Today we’re studying Acts 22 & 23. It’s the next part in Paul’s unexpected missionary journey. Before we begin, a prayer: O Lord, strengthen us by the truth. Your Word is the truth. Open our eyes to see what you want us to see; open our ears to hear what you want us to hear; and open our hearts to believe what you would have us believe. Amen.
I. Paul’s Story
Last we left Paul he had reignited the Jerusalem mob’s hatred of him.
They were thinking violent thoughts…
Shouting violent things…
And shaking their fists in a violent motion...
All because Paul told about how Jesus was his Savior.
When they started shouting and throwing off their cloaks and throwing dust into the air, the commander ordered that Paul be brought into the barracks. (v.23)
The commander had already tried asking the crowd what the problem was.
He had let Paul speak for himself.
But he still didn’t understand why they were so violent towards Paul.
He decided to try the most common method for getting to the truth in the Roman empire.
He directed that Paul be interrogated by whipping, in order to learn why the people were shouting at him like this. (v.24)
The whip that the Romans government commonly used was called a scourge. It was seven leather straps braided together at the end so that you could hold onto it. That means the 7 straps could hit you at various places on the back and maximize the pain that was inflicted.
At the end of each of those seven leather straps were scraps of metal and/or pieces of bone. The theory was that the sharper the pieces were, the more pain it would inflict, and the quicker you’d get the truth…
…Or a lie…
…just so you’d stop the whipping.
As they stretched Paul for the whipping, Paul asked the centurion standing by, “Is it legal for you to whip a man who is a Roman citizen and who has not been found guilty by a proper trial?” (v.240
Roman citizenship was deeply desirable. You could obtain it through payment, by bribery, by submitting to a complicated legal agreement, or by birth. Citizenship meant you would receive better treatment by the Roman government and a legal right to due process of the law.
In Paul’s case, it meant he shouldn’t be whipped.
Immediately, those who were about to interrogate him moved away from him. The commander was also alarmed when he realized that Paul was a Roman citizen, because he had tied him up. (v.29)
This was good news for Paul, because his back remains intact.
But for the Roman commander it was bad news. He still didn’t know why people were so angry at Paul.
The next day, since the commander wanted to find out exactly why Paul was being accused by the Jews, he untied him and ordered the chief priests and all the Sanhedrin to meet. (v.30)
The Sanhedrin was a powerful group in ancient Israelite society.
It was like a community watch group.
Only instead of watching for suspicious activity.
They were watching for anti-traditional Judaism activity.
The commander had Paul stand in front of the group and give his defense.
Paul spoke, “Gentlemen, brothers, I have lived my life before God with a completely clear conscience to this very day.” (23:1)
Paul didn’t get any farther in his speech before the high priest Ananias ordered those standing near Paul to strike him on the mouth. (v.2)
Paul replied, “God is going to strike you, you whitewashed wall! You sit there judging me according to the law, and then you order them to strike me contrary to the law!” (v.3)
Because that Law that you love so much?
Don’t you know the 5th commandment in that law?
Thou shalt not murder.
God doesn’t support violence.
Like ordering someone to smack me on the mouth.
Those who were standing nearby said, “Do you dare to insult God’s high priest?”
Paul replied, “I did not know, brothers, that he is the high priest. Indeed, it is written, ‘You shall not speak evil about a ruler of your people.’” (v.4-5)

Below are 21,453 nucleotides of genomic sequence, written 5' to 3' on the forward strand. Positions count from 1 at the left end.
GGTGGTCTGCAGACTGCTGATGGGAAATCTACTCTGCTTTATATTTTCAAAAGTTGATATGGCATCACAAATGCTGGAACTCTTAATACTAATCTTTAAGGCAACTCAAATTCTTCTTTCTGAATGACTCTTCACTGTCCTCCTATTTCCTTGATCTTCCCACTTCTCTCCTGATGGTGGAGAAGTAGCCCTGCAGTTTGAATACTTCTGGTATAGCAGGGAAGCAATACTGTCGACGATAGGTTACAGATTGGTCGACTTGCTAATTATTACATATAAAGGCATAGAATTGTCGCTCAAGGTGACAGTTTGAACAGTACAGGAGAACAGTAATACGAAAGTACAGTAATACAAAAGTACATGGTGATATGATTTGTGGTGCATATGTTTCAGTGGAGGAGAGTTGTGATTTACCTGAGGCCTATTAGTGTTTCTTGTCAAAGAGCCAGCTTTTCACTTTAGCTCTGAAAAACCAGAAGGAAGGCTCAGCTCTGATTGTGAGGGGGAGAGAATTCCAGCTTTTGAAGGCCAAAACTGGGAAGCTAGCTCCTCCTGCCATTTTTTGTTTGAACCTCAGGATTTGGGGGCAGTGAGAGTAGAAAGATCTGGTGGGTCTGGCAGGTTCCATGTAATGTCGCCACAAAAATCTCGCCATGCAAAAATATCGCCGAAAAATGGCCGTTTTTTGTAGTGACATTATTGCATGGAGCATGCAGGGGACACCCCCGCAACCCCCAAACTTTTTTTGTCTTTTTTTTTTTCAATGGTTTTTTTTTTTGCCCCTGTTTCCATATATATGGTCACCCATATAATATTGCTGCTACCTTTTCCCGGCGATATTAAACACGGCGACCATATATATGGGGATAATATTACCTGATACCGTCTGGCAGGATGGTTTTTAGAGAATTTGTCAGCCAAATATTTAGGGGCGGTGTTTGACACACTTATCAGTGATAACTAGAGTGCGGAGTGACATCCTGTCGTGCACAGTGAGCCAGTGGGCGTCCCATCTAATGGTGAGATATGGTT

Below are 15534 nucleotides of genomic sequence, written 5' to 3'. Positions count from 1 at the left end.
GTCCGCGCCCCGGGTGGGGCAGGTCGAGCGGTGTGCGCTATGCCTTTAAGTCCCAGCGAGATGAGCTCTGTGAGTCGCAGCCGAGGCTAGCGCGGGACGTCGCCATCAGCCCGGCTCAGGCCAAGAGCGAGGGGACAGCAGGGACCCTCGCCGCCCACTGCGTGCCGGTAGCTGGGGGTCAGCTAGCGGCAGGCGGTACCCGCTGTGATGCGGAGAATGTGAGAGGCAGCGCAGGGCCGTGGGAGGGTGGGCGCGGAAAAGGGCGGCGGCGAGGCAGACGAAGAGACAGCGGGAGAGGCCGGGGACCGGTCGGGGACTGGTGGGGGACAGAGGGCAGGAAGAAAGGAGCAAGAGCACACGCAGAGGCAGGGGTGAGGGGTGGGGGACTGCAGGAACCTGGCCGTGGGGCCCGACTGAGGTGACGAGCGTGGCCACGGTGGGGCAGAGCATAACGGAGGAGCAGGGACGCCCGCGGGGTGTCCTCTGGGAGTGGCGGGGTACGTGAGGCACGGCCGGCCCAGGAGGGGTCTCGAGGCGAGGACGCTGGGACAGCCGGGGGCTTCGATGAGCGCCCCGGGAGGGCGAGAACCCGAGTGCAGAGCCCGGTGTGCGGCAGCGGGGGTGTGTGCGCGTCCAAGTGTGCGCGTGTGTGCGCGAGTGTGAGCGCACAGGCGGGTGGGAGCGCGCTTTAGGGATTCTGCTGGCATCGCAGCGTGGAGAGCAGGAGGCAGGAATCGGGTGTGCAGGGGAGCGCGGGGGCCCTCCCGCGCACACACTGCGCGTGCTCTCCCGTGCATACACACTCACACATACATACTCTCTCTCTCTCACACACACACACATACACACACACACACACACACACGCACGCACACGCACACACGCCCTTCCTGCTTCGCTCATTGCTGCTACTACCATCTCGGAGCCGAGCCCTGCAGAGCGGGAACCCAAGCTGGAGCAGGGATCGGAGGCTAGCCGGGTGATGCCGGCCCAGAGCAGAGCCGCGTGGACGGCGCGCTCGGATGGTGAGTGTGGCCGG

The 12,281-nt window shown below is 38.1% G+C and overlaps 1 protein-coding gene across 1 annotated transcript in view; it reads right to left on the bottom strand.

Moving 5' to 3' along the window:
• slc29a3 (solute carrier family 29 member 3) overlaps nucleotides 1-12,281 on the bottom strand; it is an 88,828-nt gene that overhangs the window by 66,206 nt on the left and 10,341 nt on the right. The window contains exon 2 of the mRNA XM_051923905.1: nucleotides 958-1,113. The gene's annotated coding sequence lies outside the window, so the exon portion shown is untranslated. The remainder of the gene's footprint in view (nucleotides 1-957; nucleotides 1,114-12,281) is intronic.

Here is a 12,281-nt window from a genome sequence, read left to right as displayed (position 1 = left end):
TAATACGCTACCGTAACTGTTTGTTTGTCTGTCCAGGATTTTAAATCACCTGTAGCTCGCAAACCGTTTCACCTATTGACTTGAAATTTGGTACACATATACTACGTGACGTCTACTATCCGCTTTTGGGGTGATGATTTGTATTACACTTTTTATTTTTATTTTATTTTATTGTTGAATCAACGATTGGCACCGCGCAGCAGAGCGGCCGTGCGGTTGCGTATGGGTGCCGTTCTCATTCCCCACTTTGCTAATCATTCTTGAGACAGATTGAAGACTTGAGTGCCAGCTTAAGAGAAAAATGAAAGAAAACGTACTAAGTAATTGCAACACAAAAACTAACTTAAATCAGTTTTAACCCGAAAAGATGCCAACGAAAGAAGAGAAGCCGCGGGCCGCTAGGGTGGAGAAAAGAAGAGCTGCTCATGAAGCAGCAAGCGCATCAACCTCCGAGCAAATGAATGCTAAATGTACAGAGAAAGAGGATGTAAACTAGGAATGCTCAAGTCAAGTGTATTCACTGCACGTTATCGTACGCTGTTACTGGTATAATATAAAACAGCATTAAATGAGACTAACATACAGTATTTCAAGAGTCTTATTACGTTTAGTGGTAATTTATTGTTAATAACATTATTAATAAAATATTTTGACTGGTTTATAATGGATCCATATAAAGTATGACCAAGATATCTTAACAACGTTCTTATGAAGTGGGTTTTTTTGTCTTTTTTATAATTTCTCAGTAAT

Paul didn’t defend himself.
He didn’t launch into a sermon.
He didn’t show them an angry meme showing how they were “wronger” than he.
But as he apologized, Paul noticed some of the group glaring angrily at him, while a few others were smirking. He remembered – the Sanhedrin consisted of two entirely different group. One group called the Pharisees and the other group called the Sadducees.
They were like Ancient Israelite versions of a political party.
And there some differences.
Pharisees believed in eternal life.
Sadducees did not.
Pharisees believed in angels and demons.
Sadducees did not.
If only, he could get them to discuss those differences…
“Gentlemen, brothers, I am a Pharisee, a son of Pharisees. I am on trial concerning the hope for the resurrection of the dead!” (v.6)
It was a very true statement.
The actual complaint was about Paul’s preaching resurrection in Jesus.
Not that any Pharisees believed in Jesus.
But they certainly believed in a resurrection.
And they weren’t going to miss an opportunity to argue.
“Is that all it is? Then, the issue is the Sadducees.”
“What are you talking about? You Pharisees are the fools who believe in eternal life.”
“Of course, there’s a resurrection God grants it to all good Pharisees.”
“There is not. There is no resurrection.”
“OK. I agree. There is no resurrection... for Sadducees.”
“Well, you’re a stupid head.”
“And you have mush for brains.”
The uproar became so great that the commander was afraid Paul would be torn to pieces by them. He commanded the soldiers to go down, take him away from them by force, and bring him into the barracks. (v.10)
Not that it says this in the text…
But then, I imagine the commander went out for a drink.
Meanwhile, Paul was taken into the barracks.
He was locked behind bars.
But Paul had to have breathed a sigh of relief.
He would live to fight another day.
He would live to share the Gospel another day.
II. What Now?
There’s a lot going on in this lesson from God’s Word. Before we get too deep into application, take a moment to appreciate this master missionary in action.
It’s like watching The Last Dance, a documentary all about Michael Jordan and the Chicago Bulls’ six world championships. As I watched, there’s all kinds of moments where I just started smiling:
His 1988 free throw line dunk that became the inspiration for the air Jordan logo.
Game one of the 1992 NBA finals when he hits six 3 pointers in the first half and after the 6th, he just shrugs.
In 1997, when he had the flu, needed to drink extra fluids on the sideline, but still scored a game high 38.
Reading this part of Acts is similar.
We get watch Paul work as a master of sharing the Gospel.
We get to watch God work through Paul as a master of sharing the Gospel.
We get to watch Paul further the cause of the Gospel when an entire room full of people is ready to kill him.
But our time today should be more than just:
“Wow. Paul’s pretty sweet. What else is popular on Netflix?
As we reflect on his story, we see him put into practice some incredible principles.
Principles that God had already commanded of his people.